Farm Leader: Limerick's pit silage season gets into full swing 

Ready to roll: David Ryan, Padraig Halpin, Pat Halpin and Sean O’Connor Picture: O’Gorman Photography

Ready to roll: David Ryan, Padraig Halpin, Pat Halpin and Sean O’Connor Picture: O’Gorman Photography

IT IS HARD to believe a few weeks ago that lorries full of fodder were rolling off boats at Irish ports.

Now the silage season is in full swing. It started a couple of weeks ago with farmers making bales in fields that got strong. Pat Halpin, a contractor in Knocklong, started pit silage last Friday, and due to the weather this week he said it would be full steam ahead.

With the fodder crisis fresh in people’s minds there is sure to be extra stored away on Limerick farms this year.

“We were buying fodder ourselves,” said Pat, who farms in Lackelly with Carmel and their five children – Katie, Padraig, Oonagh, Emily and Trish.

They have a spring calving herd of 350 Holstein Friesian cows and supply Dairygold. Cows are milked in a 32 unit herringbone parlour.  If that wasn’t enough to keep him busy Pat started a contracting business in 2009.

“I’m a glutton for punishment,” laughs Pat.

He provides a full service which includes mowing, tedding, baling, harvesting, moving silage and stacking bales. Machinery includes a self-propelled Claas harvester, eight Claas tractors plus a New Holland and a Massey Ferguson.

The forage machinery includes four Claas mowers (two front and rear combinations), a Lely tedder, two McHale Fusion 3 balewrappers (purchased last year), a Keltec ten pack bale handler and silage trailers.

Due to the sun he said any silage they have made this year has been top quality. The big difference compared to last year is the increase in diesel prices.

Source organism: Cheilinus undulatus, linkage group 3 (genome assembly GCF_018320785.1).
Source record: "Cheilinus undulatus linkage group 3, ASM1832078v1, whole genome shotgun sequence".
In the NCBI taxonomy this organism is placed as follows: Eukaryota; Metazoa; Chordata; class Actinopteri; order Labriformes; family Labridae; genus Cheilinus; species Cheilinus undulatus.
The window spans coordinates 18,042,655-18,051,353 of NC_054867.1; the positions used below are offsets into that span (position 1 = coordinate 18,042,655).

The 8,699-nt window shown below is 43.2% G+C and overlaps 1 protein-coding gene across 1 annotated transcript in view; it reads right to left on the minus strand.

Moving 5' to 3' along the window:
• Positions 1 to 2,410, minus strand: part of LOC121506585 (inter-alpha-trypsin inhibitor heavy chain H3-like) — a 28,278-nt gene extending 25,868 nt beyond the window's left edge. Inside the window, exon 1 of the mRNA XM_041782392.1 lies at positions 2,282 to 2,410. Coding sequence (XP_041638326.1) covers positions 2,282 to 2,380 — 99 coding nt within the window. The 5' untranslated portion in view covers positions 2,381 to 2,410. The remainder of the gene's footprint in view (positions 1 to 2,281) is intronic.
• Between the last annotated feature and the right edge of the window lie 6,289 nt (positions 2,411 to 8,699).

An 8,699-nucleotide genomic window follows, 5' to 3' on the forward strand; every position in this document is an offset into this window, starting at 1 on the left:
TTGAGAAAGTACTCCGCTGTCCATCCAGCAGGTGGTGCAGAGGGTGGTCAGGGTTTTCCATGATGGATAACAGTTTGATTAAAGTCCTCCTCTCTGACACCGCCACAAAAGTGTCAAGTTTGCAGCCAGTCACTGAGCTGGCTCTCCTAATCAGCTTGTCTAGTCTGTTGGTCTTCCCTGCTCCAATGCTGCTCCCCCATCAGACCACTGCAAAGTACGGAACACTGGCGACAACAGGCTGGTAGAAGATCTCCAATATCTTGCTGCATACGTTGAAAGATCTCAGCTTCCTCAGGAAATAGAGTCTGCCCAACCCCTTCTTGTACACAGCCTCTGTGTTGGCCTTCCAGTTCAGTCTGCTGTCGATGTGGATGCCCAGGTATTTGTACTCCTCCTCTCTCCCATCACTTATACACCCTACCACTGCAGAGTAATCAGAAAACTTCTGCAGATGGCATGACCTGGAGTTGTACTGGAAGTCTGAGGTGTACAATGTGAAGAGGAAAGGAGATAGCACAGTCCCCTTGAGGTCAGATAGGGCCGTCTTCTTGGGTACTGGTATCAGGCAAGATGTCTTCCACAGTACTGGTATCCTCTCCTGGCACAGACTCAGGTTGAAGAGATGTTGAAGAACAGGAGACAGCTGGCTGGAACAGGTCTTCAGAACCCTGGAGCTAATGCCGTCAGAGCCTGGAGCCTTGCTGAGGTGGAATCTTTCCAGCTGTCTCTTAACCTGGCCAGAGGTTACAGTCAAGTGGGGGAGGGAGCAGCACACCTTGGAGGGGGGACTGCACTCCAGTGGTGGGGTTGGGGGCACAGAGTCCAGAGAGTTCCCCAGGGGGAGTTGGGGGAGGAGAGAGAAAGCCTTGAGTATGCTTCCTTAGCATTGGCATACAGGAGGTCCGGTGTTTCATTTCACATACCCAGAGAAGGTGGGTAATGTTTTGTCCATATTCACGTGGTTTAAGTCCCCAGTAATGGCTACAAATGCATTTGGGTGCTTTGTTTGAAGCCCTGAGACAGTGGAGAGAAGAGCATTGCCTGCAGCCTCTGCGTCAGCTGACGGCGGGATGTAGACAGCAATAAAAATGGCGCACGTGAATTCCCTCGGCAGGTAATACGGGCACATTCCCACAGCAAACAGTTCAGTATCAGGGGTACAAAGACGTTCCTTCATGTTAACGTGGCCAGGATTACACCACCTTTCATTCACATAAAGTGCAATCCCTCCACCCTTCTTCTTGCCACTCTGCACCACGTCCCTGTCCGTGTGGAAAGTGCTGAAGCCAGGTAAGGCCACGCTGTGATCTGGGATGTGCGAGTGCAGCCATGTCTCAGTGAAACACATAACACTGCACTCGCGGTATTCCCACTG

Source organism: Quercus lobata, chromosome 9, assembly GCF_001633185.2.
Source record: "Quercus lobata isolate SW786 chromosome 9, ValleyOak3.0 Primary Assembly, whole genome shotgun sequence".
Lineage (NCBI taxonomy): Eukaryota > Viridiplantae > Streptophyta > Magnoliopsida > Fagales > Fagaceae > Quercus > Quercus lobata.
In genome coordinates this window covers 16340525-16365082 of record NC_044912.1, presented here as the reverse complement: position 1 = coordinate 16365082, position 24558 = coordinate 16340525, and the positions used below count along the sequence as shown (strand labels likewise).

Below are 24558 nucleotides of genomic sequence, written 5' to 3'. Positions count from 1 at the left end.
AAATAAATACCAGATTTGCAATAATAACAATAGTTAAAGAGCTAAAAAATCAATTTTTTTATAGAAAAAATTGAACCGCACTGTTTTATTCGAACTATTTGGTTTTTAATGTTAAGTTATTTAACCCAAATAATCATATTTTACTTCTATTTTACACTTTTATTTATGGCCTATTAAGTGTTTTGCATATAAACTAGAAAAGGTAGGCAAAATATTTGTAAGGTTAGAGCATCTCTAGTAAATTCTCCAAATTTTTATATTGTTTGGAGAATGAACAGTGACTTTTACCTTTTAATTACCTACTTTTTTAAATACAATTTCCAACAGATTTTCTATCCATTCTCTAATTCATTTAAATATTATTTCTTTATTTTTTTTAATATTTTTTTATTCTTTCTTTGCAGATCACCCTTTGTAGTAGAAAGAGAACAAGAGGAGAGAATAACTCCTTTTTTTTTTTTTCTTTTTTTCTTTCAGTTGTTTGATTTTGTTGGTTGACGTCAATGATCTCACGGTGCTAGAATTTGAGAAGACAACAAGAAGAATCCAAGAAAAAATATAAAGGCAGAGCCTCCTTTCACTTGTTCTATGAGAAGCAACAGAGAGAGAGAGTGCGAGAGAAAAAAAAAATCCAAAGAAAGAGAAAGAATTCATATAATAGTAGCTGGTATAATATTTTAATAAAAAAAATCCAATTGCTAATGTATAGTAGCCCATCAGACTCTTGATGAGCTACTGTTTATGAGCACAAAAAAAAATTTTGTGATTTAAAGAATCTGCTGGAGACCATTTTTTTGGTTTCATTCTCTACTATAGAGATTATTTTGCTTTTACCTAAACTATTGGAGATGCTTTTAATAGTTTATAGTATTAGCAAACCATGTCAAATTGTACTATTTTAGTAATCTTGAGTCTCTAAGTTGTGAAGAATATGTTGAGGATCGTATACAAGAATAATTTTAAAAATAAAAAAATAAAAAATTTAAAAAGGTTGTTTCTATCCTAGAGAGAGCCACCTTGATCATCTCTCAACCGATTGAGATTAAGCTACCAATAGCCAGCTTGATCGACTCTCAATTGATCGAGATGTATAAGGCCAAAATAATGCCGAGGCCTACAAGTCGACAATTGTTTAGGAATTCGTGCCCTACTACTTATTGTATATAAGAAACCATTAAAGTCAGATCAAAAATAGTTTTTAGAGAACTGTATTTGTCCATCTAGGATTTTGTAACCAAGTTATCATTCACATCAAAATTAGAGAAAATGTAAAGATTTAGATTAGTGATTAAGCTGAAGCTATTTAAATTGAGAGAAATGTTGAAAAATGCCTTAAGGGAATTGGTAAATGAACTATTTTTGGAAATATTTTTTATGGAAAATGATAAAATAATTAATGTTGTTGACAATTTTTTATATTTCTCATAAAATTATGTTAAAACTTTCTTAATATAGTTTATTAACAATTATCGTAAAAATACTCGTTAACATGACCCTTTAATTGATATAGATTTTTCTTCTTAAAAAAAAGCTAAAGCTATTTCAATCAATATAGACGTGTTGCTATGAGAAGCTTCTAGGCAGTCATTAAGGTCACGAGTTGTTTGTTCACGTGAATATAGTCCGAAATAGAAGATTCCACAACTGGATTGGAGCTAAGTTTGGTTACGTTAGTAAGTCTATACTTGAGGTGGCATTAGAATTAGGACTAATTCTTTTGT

“It’s a savage rise. It’s nearly 40% up on this time last year. It is a huge increase in contracting costs.

“I can appreciate it from both sides and milk price has fallen,” said Pat, who is very thankful to local farmers who have made his contracting business such a success.

Last year, he made 17,000 bales of silage and all but 700 bales were wrapped with Baletite even though it costs an extra euro per bale over netwrap.

Baletite is an innovative 5 layer pre-orientated film that replaces traditional netwrap in round silage bales. Specifically created for the next generation of baling machines that can apply film instead of net, such as the McHale Fusion 3 Plus, Baletite has been designed to enhance the ensiling process and protect the bale contents.

Being a film,  Baletite  provides an additional air barrier whilst helping to retain a better bale shape by exerting a tighter grip around the bale circumference.  Plus it reduces wastage of valuable silage wrap, as, unlike netwrap, no baled fodder can become enmeshed in it.

Its production from the same base material as Silotite balewrap means users don’t have to separate the Baletite from balewrap after use.  Instead, both Baletite and the accompanying balewrap can be recycled together thereby saving valuable time and labour costs. As a farmer himself Pat knows how important silage quality is for milk production and liveweight gain.

Pat says that using  Baletite is more user friendly than netwrap, bales hold their shape better, are easier to move and far less likely to rip during handling. Silage quality is definitely better says Pat especially for higher dry matter (DM) grass.

“Silage is sweeter and there is no mould so my customers appreciate this and had no problem switching to the new film and  film system,” concluded the very busy contractor.

More News

Buy the e-paper of the Donegal Democrat, Donegal People's Press, Donegal Post and Inish Times here for instant access to Donegal's premier news titles.

Keep up with the latest news from Donegal with our daily newsletter featuring the most important stories of the day delivered to your inbox every evening at 5pm.